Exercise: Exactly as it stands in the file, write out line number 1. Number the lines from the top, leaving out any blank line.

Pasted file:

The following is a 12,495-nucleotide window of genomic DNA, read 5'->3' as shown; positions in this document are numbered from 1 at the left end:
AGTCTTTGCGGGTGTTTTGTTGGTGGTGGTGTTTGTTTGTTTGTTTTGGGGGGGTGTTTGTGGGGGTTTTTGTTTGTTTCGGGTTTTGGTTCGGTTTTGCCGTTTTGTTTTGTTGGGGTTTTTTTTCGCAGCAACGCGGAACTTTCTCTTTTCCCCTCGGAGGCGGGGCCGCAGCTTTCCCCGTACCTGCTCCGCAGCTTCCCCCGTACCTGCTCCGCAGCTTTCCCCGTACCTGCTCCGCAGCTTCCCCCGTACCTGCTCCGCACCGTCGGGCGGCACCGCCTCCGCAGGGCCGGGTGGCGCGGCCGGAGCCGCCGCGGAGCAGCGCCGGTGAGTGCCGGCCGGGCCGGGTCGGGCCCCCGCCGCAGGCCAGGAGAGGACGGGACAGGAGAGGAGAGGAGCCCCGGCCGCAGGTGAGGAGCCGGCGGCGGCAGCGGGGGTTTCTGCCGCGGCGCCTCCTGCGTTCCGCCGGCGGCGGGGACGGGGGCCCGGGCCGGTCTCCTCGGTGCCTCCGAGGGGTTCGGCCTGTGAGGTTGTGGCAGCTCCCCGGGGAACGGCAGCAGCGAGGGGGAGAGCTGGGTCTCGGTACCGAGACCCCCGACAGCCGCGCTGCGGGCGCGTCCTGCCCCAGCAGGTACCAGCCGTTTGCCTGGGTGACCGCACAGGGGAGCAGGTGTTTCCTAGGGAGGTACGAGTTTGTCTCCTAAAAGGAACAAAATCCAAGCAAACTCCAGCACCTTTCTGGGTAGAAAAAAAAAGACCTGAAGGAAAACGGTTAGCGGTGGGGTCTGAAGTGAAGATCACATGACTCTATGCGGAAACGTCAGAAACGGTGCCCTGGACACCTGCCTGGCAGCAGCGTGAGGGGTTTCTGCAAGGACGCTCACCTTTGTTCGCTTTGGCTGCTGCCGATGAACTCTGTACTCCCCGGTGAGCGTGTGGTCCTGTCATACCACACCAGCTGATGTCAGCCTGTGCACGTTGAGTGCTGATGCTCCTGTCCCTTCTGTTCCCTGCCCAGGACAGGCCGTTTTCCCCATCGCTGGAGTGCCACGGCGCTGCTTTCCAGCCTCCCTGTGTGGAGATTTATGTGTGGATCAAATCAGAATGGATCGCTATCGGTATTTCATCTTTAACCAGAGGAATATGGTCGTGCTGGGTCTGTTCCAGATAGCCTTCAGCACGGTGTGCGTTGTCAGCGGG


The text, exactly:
The following is a 12,495-nucleotide window of genomic DNA, read 5'->3' as shown; positions in this document are numbered from 1 at the left end: